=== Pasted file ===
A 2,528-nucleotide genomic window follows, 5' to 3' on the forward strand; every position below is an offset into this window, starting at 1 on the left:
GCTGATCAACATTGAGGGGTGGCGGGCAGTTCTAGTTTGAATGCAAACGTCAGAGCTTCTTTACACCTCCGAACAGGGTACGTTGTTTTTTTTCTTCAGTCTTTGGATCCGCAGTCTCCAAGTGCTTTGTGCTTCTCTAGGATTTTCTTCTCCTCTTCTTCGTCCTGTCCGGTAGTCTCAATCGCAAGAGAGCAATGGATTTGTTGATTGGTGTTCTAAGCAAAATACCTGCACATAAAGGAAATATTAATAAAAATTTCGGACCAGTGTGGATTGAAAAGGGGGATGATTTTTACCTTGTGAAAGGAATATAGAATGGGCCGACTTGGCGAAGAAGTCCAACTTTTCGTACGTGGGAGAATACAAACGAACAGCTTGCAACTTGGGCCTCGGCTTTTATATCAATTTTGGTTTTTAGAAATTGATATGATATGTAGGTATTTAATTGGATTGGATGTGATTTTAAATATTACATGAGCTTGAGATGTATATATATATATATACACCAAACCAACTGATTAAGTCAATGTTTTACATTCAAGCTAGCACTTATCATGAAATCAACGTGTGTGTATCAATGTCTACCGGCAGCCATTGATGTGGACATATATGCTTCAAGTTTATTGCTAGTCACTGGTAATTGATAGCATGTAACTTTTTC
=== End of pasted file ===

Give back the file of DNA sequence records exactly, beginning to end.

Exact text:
A 2,528-nucleotide genomic window follows, 5' to 3' on the forward strand; every position below is an offset into this window, starting at 1 on the left:
GCTGATCAACATTGAGGGGTGGCGGGCAGTTCTAGTTTGAATGCAAACGTCAGAGCTTCTTTACACCTCCGAACAGGGTACGTTGTTTTTTTTCTTCAGTCTTTGGATCCGCAGTCTCCAAGTGCTTTGTGCTTCTCTAGGATTTTCTTCTCCTCTTCTTCGTCCTGTCCGGTAGTCTCAATCGCAAGAGAGCAATGGATTTGTTGATTGGTGTTCTAAGCAAAATACCTGCACATAAAGGAAATATTAATAAAAATTTCGGACCAGTGTGGATTGAAAAGGGGGATGATTTTTACCTTGTGAAAGGAATATAGAATGGGCCGACTTGGCGAAGAAGTCCAACTTTTCGTACGTGGGAGAATACAAACGAACAGCTTGCAACTTGGGCCTCGGCTTTTATATCAATTTTGGTTTTTAGAAATTGATATGATATGTAGGTATTTAATTGGATTGGATGTGATTTTAAATATTACATGAGCTTGAGATGTATATATATATATATACACCAAACCAACTGATTAAGTCAATGTTTTACATTCAAGCTAGCACTTATCATGAAATCAACGTGTGTGTATCAATGTCTACCGGCAGCCATTGATGTGGACATATATGCTTCAAGTTTATTGCTAGTCACTGGTAATTGATAGCATGTAACTTTTTC